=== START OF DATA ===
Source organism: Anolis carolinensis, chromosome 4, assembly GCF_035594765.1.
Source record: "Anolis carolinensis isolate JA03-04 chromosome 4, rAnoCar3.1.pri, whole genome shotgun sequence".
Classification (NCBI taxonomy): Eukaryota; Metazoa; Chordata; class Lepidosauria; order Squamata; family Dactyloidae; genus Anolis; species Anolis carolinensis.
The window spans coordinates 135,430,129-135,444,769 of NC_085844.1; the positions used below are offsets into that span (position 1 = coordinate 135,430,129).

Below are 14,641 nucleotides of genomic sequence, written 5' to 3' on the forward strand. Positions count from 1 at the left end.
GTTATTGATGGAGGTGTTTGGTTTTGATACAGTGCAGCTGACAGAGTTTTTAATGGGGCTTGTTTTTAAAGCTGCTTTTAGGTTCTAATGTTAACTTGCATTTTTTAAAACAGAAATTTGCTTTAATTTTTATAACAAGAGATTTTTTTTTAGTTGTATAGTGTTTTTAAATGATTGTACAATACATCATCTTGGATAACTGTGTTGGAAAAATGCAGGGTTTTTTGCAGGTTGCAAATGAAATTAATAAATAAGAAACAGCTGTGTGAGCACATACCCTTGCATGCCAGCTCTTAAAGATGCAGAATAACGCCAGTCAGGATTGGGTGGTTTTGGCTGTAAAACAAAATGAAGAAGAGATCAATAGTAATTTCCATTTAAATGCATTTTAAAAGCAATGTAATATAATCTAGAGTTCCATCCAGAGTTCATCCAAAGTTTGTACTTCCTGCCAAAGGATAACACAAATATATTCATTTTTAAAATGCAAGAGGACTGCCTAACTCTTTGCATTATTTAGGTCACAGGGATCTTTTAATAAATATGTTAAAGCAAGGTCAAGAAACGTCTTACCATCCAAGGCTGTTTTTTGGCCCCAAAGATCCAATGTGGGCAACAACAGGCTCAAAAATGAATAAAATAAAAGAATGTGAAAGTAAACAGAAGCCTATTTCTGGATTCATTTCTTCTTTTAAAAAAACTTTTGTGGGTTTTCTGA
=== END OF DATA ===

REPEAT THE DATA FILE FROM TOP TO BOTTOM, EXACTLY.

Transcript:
Source organism: Anolis carolinensis, chromosome 4, assembly GCF_035594765.1.
Source record: "Anolis carolinensis isolate JA03-04 chromosome 4, rAnoCar3.1.pri, whole genome shotgun sequence".
Classification (NCBI taxonomy): Eukaryota; Metazoa; Chordata; class Lepidosauria; order Squamata; family Dactyloidae; genus Anolis; species Anolis carolinensis.
The window spans coordinates 135,430,129-135,444,769 of NC_085844.1; the positions used below are offsets into that span (position 1 = coordinate 135,430,129).

Below are 14,641 nucleotides of genomic sequence, written 5' to 3' on the forward strand. Positions count from 1 at the left end.
GTTATTGATGGAGGTGTTTGGTTTTGATACAGTGCAGCTGACAGAGTTTTTAATGGGGCTTGTTTTTAAAGCTGCTTTTAGGTTCTAATGTTAACTTGCATTTTTTAAAACAGAAATTTGCTTTAATTTTTATAACAAGAGATTTTTTTTTAGTTGTATAGTGTTTTTAAATGATTGTACAATACATCATCTTGGATAACTGTGTTGGAAAAATGCAGGGTTTTTTGCAGGTTGCAAATGAAATTAATAAATAAGAAACAGCTGTGTGAGCACATACCCTTGCATGCCAGCTCTTAAAGATGCAGAATAACGCCAGTCAGGATTGGGTGGTTTTGGCTGTAAAACAAAATGAAGAAGAGATCAATAGTAATTTCCATTTAAATGCATTTTAAAAGCAATGTAATATAATCTAGAGTTCCATCCAGAGTTCATCCAAAGTTTGTACTTCCTGCCAAAGGATAACACAAATATATTCATTTTTAAAATGCAAGAGGACTGCCTAACTCTTTGCATTATTTAGGTCACAGGGATCTTTTAATAAATATGTTAAAGCAAGGTCAAGAAACGTCTTACCATCCAAGGCTGTTTTTTGGCCCCAAAGATCCAATGTGGGCAACAACAGGCTCAAAAATGAATAAAATAAAAGAATGTGAAAGTAAACAGAAGCCTATTTCTGGATTCATTTCTTCTTTTAAAAAAACTTTTGTGGGTTTTCTGA